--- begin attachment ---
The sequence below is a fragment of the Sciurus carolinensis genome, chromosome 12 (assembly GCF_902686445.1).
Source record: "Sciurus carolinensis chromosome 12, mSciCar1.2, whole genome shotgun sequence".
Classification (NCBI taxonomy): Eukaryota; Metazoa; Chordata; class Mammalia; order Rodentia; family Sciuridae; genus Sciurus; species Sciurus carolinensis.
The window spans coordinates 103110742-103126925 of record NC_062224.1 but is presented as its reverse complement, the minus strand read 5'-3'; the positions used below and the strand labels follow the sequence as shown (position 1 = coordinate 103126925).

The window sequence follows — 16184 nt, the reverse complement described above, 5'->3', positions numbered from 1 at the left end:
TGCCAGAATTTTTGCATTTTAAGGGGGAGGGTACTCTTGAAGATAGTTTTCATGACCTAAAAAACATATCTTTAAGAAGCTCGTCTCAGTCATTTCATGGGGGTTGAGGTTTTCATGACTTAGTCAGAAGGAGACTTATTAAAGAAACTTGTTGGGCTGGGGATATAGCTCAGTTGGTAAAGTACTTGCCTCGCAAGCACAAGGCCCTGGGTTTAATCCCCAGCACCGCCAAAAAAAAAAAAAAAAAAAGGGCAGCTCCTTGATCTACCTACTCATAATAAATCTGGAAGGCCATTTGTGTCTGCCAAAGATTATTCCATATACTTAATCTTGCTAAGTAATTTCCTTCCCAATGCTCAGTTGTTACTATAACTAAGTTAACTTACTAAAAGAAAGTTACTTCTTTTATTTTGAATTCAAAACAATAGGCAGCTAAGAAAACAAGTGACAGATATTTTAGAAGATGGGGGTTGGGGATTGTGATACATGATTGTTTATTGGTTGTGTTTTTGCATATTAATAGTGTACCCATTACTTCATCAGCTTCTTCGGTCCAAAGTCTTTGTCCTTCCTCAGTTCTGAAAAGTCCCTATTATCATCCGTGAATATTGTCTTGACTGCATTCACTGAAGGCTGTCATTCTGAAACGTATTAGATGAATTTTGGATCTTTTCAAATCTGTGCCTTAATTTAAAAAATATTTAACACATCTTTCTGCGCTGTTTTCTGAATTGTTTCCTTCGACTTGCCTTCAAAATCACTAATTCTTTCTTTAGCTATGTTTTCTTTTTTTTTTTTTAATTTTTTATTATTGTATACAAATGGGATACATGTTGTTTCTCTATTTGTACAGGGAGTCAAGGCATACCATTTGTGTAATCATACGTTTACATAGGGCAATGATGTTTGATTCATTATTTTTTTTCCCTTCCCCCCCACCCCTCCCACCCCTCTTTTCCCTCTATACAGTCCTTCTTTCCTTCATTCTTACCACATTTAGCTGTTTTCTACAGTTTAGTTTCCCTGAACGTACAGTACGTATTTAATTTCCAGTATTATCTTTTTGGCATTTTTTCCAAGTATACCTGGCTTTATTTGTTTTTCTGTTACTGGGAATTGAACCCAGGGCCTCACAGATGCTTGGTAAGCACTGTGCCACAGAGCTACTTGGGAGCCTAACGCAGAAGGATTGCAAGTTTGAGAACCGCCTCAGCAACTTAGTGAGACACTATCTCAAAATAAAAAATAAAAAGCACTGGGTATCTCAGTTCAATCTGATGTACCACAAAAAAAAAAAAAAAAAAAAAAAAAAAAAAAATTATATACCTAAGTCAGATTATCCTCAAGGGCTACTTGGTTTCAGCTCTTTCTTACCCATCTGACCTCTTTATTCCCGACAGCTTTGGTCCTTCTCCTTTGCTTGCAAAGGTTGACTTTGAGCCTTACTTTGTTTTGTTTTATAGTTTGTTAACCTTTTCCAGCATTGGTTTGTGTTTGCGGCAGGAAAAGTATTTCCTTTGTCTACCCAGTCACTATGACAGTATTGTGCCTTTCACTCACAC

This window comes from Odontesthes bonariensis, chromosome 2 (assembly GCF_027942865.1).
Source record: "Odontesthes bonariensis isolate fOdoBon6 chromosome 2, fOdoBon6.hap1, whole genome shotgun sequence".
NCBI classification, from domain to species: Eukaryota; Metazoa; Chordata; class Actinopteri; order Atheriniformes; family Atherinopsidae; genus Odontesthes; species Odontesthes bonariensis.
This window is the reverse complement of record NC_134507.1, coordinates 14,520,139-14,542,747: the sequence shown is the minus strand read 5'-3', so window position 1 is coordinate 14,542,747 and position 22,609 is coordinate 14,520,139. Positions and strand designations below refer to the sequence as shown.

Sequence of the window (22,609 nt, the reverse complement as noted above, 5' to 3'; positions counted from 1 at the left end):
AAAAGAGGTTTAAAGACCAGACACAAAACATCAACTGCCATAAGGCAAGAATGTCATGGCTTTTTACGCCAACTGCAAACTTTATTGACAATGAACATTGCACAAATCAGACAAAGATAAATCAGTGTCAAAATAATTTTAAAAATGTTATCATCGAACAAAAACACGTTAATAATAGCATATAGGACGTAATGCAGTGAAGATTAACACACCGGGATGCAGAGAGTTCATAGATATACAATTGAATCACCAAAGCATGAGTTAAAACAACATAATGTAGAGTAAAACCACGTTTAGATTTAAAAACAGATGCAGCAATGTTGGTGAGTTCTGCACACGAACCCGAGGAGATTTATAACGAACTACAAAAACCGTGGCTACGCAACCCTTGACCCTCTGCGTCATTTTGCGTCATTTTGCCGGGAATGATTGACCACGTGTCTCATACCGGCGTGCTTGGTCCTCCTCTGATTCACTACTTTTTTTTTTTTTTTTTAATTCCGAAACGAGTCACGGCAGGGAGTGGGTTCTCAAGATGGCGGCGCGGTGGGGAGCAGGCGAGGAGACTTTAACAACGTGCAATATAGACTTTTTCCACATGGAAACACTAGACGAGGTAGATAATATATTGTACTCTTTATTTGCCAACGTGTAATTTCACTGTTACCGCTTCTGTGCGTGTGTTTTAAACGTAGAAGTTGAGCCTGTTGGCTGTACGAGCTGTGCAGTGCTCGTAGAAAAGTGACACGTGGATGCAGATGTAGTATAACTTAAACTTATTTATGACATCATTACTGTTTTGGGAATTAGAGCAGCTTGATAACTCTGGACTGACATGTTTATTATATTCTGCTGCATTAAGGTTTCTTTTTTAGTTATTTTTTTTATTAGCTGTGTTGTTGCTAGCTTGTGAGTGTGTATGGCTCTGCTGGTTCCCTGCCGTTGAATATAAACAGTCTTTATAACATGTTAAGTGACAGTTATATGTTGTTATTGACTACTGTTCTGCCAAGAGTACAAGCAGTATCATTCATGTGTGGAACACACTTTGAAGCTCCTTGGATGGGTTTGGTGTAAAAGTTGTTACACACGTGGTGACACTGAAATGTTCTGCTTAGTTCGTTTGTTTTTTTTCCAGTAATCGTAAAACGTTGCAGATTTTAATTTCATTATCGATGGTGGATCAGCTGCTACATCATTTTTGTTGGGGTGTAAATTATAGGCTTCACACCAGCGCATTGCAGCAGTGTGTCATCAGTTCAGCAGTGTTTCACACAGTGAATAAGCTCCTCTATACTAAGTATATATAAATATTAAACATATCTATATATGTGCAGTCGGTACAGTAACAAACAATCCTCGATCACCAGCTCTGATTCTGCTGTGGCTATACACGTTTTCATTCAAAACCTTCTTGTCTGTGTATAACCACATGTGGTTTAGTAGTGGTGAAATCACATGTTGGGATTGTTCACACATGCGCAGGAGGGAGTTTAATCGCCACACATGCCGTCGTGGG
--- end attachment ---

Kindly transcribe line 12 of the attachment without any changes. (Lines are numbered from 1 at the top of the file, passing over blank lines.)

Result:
AAAAGAGGTTTAAAGACCAGACACAAAACATCAACTGCCATAAGGCAAGAATGTCATGGCTTTTTACGCCAACTGCAAACTTTATTGACAATGAACATTGCACAAATCAGACAAAGATAAATCAGTGTCAAAATAATTTTAAAAATGTTATCATCGAACAAAAACACGTTAATAATAGCATATAGGACGTAATGCAGTGAAGATTAACACACCGGGATGCAGAGAGTTCATAGATATACAATTGAATCACCAAAGCATGAGTTAAAACAACATAATGTAGAGTAAAACCACGTTTAGATTTAAAAACAGATGCAGCAATGTTGGTGAGTTCTGCACACGAACCCGAGGAGATTTATAACGAACTACAAAAACCGTGGCTACGCAACCCTTGACCCTCTGCGTCATTTTGCGTCATTTTGCCGGGAATGATTGACCACGTGTCTCATACCGGCGTGCTTGGTCCTCCTCTGATTCACTACTTTTTTTTTTTTTTTTTAATTCCGAAACGAGTCACGGCAGGGAGTGGGTTCTCAAGATGGCGGCGCGGTGGGGAGCAGGCGAGGAGACTTTAACAACGTGCAATATAGACTTTTTCCACATGGAAACACTAGACGAGGTAGATAATATATTGTACTCTTTATTTGCCAACGTGTAATTTCACTGTTACCGCTTCTGTGCGTGTGTTTTAAACGTAGAAGTTGAGCCTGTTGGCTGTACGAGCTGTGCAGTGCTCGTAGAAAAGTGACACGTGGATGCAGATGTAGTATAACTTAAACTTATTTATGACATCATTACTGTTTTGGGAATTAGAGCAGCTTGATAACTCTGGACTGACATGTTTATTATATTCTGCTGCATTAAGGTTTCTTTTTTAGTTATTTTTTTTATTAGCTGTGTTGTTGCTAGCTTGTGAGTGTGTATGGCTCTGCTGGTTCCCTGCCGTTGAATATAAACAGTCTTTATAACATGTTAAGTGACAGTTATATGTTGTTATTGACTACTGTTCTGCCAAGAGTACAAGCAGTATCATTCATGTGTGGAACACACTTTGAAGCTCCTTGGATGGGTTTGGTGTAAAAGTTGTTACACACGTGGTGACACTGAAATGTTCTGCTTAGTTCGTTTGTTTTTTTTCCAGTAATCGTAAAACGTTGCAGATTTTAATTTCATTATCGATGGTGGATCAGCTGCTACATCATTTTTGTTGGGGTGTAAATTATAGGCTTCACACCAGCGCATTGCAGCAGTGTGTCATCAGTTCAGCAGTGTTTCACACAGTGAATAAGCTCCTCTATACTAAGTATATATAAATATTAAACATATCTATATATGTGCAGTCGGTACAGTAACAAACAATCCTCGATCACCAGCTCTGATTCTGCTGTGGCTATACACGTTTTCATTCAAAACCTTCTTGTCTGTGTATAACCACATGTGGTTTAGTAGTGGTGAAATCACATGTTGGGATTGTTCACACATGCGCAGGAGGGAGTTTAATCGCCACACATGCCGTCGTGGG